3. Key Area Three: Recovery

What is the cost of recovery from a cyberattack? How long would it take?

In the Ukraine example, power was restored within a matter of hours. However, it took almost a year to ensure the security of their network again. It is not just the issue of getting the power restored that is important in recovery from a cyber-attack in power generation. There is also the reputational harm to the organisation to be considered.

4. Key Area Four: Investment

What is the cost for OT upgrades and cybersecurity protocols?

The cost to upgrade or replace OT equipment can be high, but on the other hand, the cost of repairing systems and reputations after a cyber-attack is much higher.

ComAp designs and manufactures OT equipment for the power generation industry. The remote monitoring of ComAp products allows our customers to save time, save money, and provides reliable data for making crucial business decisions. However, these advantages require our products to be connected to the internet. Security has always been a focus at ComAp, so our customers can rest assured ComAp always has and always will take the security of customers data and equipment seriously.

When ComAp develops a product, we adhere to the principle of ‘Security by Design’. Security by design means that when we begin a new product development process, we start with the question “what are the requirements for cyber-security?” As part of this process, we have developed five essential criteria for security.

1. Secured firmware

All new ComAp firmware is secured by encryption. This prevents any firmware from being uploaded into non-genuine or modified ComAp products. It also means that the controller will not accept any non-encrypted firmware when someone tries to upload it.

2. Ciphering of communication

Communication through public networks (Ethernet, Internet, AirGate) is bidirectionally secured by a ComAp-developed ciphering[2] technology CCS[3]. ComAp’s proprietary ciphering technology is based on proven cryptographic algorithms, and it has been audited by an external security audit company, and it passed penetration tests successfully.

3. Protection against brute-force attack

ComAp’s controllers feature brute force attack detection during the user authentication process. If an attack is detected, the control unit is gradually blocked by prolonging the time between individual attempts to sign in – similar to a mobile phone preventing a user to access the phone if the PIN is entered incorrectly too many times.

4. Reliable user authentication

ComAp controllers, use authentication of unique user accounts similar to the way cyber security systems in the information technology work. All user access is logged, and any activity under a particular login is recorded. This secures tracking of all user activities in the control device but also enables highly flexible access rights management for controller administrators.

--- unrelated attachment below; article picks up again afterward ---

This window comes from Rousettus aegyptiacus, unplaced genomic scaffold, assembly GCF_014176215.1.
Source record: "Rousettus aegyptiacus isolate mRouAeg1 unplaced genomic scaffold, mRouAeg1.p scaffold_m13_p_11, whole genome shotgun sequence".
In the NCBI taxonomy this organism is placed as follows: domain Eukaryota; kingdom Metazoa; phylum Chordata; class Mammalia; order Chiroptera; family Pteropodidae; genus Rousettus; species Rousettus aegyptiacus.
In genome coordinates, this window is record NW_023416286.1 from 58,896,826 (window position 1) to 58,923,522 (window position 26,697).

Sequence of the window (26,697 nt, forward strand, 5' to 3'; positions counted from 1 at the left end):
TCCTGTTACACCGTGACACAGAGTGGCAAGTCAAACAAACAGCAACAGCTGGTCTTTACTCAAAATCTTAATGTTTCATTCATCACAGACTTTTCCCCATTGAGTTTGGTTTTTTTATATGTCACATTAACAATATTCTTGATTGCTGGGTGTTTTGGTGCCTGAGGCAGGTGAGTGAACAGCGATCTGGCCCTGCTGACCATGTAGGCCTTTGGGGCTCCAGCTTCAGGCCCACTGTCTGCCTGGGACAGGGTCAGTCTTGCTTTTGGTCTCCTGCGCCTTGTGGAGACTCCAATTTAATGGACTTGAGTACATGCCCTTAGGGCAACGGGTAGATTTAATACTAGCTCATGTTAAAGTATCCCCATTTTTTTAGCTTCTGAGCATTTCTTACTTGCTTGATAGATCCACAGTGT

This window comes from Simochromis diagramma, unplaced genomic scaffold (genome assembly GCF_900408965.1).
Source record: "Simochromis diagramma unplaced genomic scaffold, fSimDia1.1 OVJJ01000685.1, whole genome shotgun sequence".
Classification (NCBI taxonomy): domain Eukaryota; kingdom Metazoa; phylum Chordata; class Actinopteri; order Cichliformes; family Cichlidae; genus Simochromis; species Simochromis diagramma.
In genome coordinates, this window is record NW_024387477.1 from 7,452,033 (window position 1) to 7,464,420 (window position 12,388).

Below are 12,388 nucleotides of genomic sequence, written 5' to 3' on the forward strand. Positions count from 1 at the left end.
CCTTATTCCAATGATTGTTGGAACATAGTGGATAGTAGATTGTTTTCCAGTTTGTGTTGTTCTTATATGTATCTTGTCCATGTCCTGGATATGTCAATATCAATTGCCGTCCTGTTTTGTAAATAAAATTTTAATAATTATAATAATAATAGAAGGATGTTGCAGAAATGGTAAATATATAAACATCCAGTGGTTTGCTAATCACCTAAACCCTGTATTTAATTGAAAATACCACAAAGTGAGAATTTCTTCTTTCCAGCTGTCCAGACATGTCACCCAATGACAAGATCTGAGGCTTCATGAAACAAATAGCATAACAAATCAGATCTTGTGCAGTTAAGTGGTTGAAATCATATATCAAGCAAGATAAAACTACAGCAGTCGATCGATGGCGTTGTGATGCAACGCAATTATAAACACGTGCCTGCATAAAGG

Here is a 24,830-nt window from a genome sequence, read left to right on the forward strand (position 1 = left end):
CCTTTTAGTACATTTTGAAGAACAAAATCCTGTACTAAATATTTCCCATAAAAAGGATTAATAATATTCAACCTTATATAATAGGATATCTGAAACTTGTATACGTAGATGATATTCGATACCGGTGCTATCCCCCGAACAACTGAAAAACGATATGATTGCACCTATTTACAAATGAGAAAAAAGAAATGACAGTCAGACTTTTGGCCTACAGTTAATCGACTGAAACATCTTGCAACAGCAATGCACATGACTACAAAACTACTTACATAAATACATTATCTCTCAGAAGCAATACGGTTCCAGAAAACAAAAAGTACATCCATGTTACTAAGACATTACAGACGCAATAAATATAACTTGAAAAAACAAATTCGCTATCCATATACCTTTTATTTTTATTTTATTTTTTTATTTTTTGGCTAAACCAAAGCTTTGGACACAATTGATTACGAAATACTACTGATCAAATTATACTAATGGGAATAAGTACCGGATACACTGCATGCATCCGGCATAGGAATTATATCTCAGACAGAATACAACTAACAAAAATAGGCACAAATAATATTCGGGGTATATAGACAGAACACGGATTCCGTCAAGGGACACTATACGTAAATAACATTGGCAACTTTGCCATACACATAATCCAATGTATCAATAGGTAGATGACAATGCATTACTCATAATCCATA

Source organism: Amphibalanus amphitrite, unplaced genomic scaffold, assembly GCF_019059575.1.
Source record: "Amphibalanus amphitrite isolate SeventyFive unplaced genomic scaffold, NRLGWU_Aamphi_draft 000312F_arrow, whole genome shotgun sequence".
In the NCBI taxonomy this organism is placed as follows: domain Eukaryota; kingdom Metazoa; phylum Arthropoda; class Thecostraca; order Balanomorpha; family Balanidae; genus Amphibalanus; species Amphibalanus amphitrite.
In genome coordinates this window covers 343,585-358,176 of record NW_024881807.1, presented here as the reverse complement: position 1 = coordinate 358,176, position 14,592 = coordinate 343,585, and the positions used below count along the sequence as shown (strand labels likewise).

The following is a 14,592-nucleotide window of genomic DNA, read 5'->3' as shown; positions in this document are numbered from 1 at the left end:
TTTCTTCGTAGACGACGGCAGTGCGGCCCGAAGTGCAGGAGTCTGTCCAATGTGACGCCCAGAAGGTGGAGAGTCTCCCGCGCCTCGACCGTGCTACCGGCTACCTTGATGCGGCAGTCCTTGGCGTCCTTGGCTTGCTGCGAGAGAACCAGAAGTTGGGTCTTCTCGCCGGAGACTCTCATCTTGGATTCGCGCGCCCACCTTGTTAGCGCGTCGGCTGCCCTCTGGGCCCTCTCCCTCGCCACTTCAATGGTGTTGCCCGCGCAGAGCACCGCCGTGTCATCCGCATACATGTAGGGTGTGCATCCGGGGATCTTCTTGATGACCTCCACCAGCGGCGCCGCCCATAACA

5. System security against data leakage

If an administrator loses access to the controller, a robust mechanism to retrieve the administrator access is used. This mechanism is based on a digital signature unique to the controller and requires double-factor authentication. Access can only be granted by ComAp. This prevents forgery and misuse by a non-authorised person.

For anyone using ComAp products we also have three main security recommendations.

ComAp Security Recommendations

1. Keep product firmware up to date

We update firmware for our products for various reasons, including updating to any new security protocols, to add new features or to fix any bugs that may have been identified.
We recommend all our customers to update their controllers’ firmware to the latest version as soon as practical for their application. The software updates are available on the products’ pages on our website. Installing the new firmware is easy, and our technical support department can provide any assistance you might need.

2. Change default passwords

All ComAp controllers have a default password. This default password should be changed immediately upon installation of the controller. Do not choose a password that is easily guessed. If you need help changing the default password, consult the product manual or contact ComAp’s technical support department.

3. Use multiple user accounts

We recommend to use multiple accounts and give users minimum levels of access needed to perform his/her job functions. Individual login credentials also ensure that any actions or changes made while a user is logged in can be recorded and monitored.

Contact your local ComAp representative to see how ComAp products and services can help you maintain your power generation securely, whilst also giving you the flexibility to monitor and manage your equipment via the internet.

References
1: https://jsis.washington.edu/news/cyberattack-critical-infrastructure-russia-ukrainian-power-grid-attacks/#top
2: https://www.isa.org/products/isa-62443-2-1-2009-security-for-industrial-automat
Adéla Procházková
Adéla Procházková